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- To: (BUG LISPM) at MIT-AI
- From: RMS at MIT-AI (Richard M. Stallman)
- Date: Sat ,21 Jun 80 20:57:00 EDT
RG was screwed for hours today because he had Q backspac Q
in his file and it looked like just a Q. It took a long time
to track down what was going on.
I wonder whether there is any reason to allow overprinting
in the middle of Lisp code. Perhaps a backspace character
not inside a comment, string or vertical bars should be an
error in READ.
If we do want to allow overprinting in symbols in a program,
then we should clean it up. We could have canonicalization
a la Multics. This could be done by READ, or the editor
could maintain all data in canonical form. The former is
probably the easiest, since READ has to scan all the characters
anyway and could have arbitrary hair tacked onto the backspace
character without slowing the normal case. Backspaceing
past the end of a symbol or past the beginning would still
be screws which ought to be detected as errors.
The cleanest solution of all is to make ZWEI keep all text
in canonical form all the time. The commands that operate
on characters would have to move over an entire sequence
of overstriking as one character. There is an easy way to do
this: choose a character to represent "a bunch of overstrikes".
With each line that contains overstrikes, keep a list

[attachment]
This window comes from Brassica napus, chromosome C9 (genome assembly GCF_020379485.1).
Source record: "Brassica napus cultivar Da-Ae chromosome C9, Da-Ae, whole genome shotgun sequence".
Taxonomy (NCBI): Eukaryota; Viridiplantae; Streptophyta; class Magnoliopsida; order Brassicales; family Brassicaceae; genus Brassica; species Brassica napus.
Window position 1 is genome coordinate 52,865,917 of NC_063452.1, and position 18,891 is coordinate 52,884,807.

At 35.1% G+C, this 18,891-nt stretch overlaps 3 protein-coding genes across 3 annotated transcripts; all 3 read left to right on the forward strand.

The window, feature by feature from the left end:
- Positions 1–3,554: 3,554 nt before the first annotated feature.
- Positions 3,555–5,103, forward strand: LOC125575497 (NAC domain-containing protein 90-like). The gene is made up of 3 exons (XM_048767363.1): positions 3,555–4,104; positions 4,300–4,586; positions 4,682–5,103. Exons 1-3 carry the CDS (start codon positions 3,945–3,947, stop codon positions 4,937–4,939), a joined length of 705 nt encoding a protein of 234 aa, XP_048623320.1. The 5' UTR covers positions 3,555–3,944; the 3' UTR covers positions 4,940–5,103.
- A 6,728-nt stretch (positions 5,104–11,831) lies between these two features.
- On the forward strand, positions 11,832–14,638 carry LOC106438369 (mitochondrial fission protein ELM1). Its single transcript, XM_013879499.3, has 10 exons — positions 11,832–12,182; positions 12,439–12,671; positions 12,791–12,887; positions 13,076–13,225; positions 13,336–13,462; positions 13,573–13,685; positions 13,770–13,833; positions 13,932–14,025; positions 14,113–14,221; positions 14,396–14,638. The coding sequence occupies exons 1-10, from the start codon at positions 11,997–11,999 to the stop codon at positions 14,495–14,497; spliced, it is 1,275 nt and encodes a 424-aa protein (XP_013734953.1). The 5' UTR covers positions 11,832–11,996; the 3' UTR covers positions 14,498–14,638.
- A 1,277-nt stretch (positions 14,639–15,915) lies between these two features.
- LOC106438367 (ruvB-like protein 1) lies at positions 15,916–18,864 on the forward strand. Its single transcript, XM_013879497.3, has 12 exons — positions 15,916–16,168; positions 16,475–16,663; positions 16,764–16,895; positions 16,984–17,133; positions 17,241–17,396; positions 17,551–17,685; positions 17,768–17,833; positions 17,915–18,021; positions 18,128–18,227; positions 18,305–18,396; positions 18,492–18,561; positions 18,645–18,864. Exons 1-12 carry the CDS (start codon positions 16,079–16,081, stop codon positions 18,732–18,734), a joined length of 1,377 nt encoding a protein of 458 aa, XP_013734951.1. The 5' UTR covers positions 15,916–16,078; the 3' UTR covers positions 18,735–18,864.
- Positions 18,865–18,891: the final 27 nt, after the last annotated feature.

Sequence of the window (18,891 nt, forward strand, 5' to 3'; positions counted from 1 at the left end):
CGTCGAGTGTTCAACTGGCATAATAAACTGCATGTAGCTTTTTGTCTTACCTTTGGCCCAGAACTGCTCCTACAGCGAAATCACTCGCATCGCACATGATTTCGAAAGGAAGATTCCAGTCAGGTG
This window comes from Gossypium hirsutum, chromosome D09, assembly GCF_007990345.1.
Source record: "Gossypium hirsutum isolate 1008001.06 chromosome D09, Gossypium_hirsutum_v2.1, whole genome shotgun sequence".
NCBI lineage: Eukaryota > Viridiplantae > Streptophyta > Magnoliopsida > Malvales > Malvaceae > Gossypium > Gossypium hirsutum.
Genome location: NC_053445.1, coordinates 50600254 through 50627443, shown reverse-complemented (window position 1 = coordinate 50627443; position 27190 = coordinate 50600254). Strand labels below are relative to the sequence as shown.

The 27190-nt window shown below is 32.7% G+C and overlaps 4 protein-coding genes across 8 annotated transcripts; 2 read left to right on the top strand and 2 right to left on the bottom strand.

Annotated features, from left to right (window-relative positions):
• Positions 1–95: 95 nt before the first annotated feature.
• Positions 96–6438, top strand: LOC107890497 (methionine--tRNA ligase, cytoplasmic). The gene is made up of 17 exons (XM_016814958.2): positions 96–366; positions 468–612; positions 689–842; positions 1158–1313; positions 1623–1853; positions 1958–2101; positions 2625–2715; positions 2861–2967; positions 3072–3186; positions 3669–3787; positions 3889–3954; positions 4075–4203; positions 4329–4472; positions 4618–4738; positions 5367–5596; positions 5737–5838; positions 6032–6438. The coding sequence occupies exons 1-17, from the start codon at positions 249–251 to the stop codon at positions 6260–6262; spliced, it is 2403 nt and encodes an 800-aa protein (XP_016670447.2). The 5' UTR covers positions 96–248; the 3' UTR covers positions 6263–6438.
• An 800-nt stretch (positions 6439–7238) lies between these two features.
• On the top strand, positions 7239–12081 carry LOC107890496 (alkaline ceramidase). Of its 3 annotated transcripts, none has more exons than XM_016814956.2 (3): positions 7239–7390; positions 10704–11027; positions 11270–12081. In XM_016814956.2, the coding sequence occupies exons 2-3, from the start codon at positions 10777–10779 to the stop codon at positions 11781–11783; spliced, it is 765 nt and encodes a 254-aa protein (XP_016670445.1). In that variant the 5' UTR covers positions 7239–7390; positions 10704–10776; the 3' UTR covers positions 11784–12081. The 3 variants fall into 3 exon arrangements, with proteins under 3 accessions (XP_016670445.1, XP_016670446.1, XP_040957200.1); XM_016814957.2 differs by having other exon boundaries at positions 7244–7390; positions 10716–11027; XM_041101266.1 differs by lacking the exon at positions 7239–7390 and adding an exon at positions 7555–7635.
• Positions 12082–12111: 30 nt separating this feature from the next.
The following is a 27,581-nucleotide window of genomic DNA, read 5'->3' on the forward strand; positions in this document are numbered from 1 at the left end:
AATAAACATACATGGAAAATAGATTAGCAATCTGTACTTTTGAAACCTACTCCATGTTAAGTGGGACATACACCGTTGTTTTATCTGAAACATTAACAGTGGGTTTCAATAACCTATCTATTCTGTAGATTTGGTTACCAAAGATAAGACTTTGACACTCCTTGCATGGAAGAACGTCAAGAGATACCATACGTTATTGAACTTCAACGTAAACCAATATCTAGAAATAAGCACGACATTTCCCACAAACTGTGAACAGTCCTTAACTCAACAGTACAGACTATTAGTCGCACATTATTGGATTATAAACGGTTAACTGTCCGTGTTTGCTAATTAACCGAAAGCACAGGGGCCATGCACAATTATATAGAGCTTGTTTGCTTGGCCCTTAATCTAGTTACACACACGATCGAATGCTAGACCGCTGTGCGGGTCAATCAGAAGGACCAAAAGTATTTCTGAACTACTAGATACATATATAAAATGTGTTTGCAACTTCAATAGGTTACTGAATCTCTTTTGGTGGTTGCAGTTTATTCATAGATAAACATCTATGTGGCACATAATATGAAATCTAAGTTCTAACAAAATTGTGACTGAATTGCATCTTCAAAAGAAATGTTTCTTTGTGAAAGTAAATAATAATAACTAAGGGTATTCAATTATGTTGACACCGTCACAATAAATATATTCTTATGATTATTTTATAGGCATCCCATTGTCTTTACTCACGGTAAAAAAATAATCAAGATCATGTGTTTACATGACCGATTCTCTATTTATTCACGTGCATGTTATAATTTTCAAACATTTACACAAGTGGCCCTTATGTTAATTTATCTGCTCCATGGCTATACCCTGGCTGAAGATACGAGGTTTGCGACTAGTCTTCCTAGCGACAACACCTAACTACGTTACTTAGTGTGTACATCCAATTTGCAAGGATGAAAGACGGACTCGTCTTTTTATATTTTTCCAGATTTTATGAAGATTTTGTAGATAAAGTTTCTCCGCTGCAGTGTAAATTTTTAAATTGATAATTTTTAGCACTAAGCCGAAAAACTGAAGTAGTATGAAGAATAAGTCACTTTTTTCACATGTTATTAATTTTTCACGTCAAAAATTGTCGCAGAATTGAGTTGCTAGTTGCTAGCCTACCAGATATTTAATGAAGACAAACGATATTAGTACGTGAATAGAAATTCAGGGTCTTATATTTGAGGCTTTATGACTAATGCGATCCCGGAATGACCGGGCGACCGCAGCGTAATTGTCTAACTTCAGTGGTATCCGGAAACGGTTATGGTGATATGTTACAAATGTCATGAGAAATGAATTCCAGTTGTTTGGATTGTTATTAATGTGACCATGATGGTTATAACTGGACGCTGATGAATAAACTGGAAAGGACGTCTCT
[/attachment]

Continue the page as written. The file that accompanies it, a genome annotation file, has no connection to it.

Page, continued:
(on the line's plist) associating buffer pointers with lists
of characters to overstrike. Each buffer pointer points
at a "bunch of overstruck chars" character. When TV-LINE-OUT
sees a "bunch of overstruck chars" character, it refers to
the list of buffer pointers to see what to print.
All editing commands automatically treat the overstrike
as a single character. There might want to be a special
hack for the word and list commands to decide on the
syntax of the overstrike based on what was overstruck,
but aside from these and the Backspace command to create an
overstrike, no editing functions would need to know about them.
the only lossage is that reading in a file has to find these
overstrikes and convert them. This would be slow. So, we
create a file property saying whether there is overstriking.
If there isn't, then backspace displays like <backspace>,
not as overstriking. If there is, then scan for overstrikes
when reading the file in. The Backspace command to create
an overstrike could require that the file property be set.